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What Is Sexual Edging and How To Try It



Written by Alice Child, Somatic Sexologist


Sydney-based Somatic Sexologist and Sex & Intimacy Counsellor Alice Child explains sexual edging, why it makes orgasms stronger, and how to give it a go.


Sexual edging hands holding bedsheets


This guide contains general advice only. If you need more tailored advice, please book in a session.


Edging is revving the engine on your orgasm. It builds anticipation, helps you stay more present and makes orgasms stronger and more satisfying.


What is sexual edging?

Edging is simply the practice of getting almost to orgasm, and then stopping the touch, changing the stimulation or using deep breaths to lower our arousal or come away from the edge. We are literally getting ourselves right to the edge of the peak of pleasure, and then purposefully walking ourselves back from the edge.


You can do this as many times as you like before eventually letting yourself orgasm (or deciding not to orgasm at all!)

What's happening in the body during sexual edging?

You are essentially revving the engine on your orgasm.


Edging builds up your anticipation, gives your genitals more time to become aroused/engorged, helps you stay more present and in your body, and increases the neurotransmitters and pleasure chemicals that are being released throughout your body.


Can edging lead to stronger orgasms?

Absolutely! It is an amazing technique to make orgasms feel stronger, more satisfying, and more pleasurable.


What are the other benefits of edging?

As well as feeling great, edging is also teaching you how to listen to your body, be more aware of your own ‘arousal spectrum’ and how to increase or decrease arousal when you want to.


When we learn how to mindfully come down from the edge of orgasm, this can also help with concerns such as premature ejaculation, erectile difficulties and difficulty orgasming.



What techniques do you teach people to lower their arousal?

There are a number of ways you can decrease your arousal when you feel you are ‘at the edge’!’


  • Remove touch completely

  • Slow down / make the touch less intense - eg turn down the setting on the vibrator, change your stroke/grip

  • Touch other parts of your body / spread the energy somewhere else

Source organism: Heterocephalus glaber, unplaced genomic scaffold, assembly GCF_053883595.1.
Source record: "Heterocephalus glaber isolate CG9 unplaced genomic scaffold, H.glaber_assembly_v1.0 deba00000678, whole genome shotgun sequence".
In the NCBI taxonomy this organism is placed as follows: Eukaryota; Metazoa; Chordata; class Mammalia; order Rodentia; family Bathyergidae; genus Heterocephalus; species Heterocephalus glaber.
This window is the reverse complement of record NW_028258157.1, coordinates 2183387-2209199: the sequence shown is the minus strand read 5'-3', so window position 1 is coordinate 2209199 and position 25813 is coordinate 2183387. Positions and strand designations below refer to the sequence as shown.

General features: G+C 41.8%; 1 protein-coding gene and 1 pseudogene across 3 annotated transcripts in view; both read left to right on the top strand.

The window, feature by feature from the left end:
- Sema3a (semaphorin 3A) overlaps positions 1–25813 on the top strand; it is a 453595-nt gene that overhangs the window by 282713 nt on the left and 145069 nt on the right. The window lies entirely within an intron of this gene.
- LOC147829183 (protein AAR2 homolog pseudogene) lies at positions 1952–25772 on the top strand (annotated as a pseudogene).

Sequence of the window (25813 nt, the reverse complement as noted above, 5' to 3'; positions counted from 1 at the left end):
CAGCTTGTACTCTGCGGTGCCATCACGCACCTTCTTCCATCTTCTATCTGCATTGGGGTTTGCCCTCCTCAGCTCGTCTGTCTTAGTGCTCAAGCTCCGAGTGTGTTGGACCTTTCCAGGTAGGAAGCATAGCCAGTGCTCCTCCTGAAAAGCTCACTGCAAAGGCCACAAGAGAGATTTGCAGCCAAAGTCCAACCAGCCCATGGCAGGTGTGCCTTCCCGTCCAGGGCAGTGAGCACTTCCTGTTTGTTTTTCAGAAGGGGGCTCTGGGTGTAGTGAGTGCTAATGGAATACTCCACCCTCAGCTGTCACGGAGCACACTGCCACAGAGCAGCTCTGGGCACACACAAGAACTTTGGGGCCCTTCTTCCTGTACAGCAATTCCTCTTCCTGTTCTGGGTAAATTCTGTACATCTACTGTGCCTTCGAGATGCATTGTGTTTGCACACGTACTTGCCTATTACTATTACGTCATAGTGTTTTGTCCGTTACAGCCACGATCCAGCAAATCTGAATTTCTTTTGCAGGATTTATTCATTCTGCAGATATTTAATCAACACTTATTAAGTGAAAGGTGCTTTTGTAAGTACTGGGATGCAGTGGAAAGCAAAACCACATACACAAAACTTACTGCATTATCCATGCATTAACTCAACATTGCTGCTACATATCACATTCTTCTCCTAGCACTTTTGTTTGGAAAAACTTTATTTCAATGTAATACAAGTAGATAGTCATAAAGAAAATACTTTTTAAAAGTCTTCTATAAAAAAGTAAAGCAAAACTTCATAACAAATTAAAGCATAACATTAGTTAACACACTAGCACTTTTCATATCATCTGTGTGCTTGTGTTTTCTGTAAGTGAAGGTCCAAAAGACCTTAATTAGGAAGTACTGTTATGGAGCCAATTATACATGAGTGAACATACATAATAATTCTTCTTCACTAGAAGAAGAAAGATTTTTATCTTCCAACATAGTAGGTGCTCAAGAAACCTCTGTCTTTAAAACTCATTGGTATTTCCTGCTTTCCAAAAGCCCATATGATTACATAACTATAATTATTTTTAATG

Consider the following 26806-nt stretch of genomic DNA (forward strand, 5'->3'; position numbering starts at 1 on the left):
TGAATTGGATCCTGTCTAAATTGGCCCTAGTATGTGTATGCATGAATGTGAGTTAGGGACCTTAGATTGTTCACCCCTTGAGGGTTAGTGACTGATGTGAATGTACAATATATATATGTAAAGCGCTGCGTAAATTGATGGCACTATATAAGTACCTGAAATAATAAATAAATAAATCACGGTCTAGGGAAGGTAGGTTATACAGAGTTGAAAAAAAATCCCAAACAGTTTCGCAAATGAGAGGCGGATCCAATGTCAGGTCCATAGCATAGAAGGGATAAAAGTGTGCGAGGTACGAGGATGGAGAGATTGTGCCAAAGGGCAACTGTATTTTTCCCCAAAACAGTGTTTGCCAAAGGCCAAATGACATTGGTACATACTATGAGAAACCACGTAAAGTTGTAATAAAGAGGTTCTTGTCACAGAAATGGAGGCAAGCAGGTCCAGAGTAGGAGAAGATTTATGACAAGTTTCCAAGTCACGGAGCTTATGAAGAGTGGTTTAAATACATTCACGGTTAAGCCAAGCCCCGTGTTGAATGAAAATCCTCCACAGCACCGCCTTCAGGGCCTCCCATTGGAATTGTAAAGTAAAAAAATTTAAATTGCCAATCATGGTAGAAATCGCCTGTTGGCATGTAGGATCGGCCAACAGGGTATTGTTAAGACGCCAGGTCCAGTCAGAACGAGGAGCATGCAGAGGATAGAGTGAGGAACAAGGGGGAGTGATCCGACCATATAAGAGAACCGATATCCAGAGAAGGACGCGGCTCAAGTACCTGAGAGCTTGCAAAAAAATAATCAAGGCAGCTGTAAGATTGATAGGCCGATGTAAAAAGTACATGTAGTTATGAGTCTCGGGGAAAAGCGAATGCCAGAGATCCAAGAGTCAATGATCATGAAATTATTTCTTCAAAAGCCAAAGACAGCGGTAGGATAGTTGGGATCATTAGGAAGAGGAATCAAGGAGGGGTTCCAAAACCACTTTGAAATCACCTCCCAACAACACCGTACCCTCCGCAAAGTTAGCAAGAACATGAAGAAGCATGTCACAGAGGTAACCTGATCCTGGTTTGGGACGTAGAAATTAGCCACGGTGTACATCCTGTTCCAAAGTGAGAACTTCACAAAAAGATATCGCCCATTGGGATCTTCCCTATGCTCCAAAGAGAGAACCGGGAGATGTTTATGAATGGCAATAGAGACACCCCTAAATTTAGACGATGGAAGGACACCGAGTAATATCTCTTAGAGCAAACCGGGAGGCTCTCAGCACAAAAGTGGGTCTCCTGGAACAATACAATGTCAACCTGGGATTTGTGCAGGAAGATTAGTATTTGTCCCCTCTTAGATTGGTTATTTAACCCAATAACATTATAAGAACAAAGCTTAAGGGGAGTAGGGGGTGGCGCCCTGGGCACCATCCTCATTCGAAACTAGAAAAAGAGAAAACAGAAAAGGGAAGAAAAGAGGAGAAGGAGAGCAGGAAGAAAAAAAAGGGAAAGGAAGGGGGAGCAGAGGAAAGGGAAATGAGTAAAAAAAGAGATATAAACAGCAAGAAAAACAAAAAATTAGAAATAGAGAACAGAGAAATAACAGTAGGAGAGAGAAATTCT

• Slow deep breathing or ‘square’ breaths

  • Making a loud noise on the exhale - eg a sigh / hum- helps diffuse some of the energy

  • Move your body - eg have a shake

  • Change position

  • Tense and release your kegels (pelvic floor muscles)

  • Visualize the sexual energy leaving your genitals


How do you try it alone or with a partner?


1. Set the scene: Make the environment as sexy and sensual as possible. Get whatever lube, toys and erotic tools that usually help you reach orgasm or higher levels of arousal.


2. Chat about it beforehand: If you're doing this with a partner, chat about how many edges you want to try, who is being edged (or if you both want a go!), and what toys/stimulation work best for each of you to build you to your edge.


If this is your first time practicing edging, start with just one or two ‘edges’ each! Agree on a word that you will say when you have reached your ‘edge’ and would like stimulation to stop so you can come back down.


3. Give it a go! Do whatever feels good. Connect, play, touch. Start with some of the things you usually enjoy, and build arousal in your bodies. Take your time (arousal can take time to build!)


When you feel relaxed and aroused, take turns playing with getting to the ‘edge’ and coming back down. Communicate with your partner as you go and enjoy!


4. Increase the difficulty: If you want to become a master of your own orgasms and have even more control, you can increase the difficulty over time.


  • Easy: Edge at a 6/10 aroused (not 9/10!) - lower arousal by removing touch/stimulation all together and do deep square breaths

  • Moderate: Edge at a 7/10 or 8/10 - lower arousal by slowing down your touch/stimulation and do deep square breaths

  • Expert: Edge at 9/10 - lower arousal with breath and visualization alone!


Alice Child - Somatic Sexologist, Sex Therapy & Sex Counsellor - helps people achieve happier and healthier sex lives through 1:1 sex coaching, couples sex counselling, hens parties, and workshops. Book a session here.


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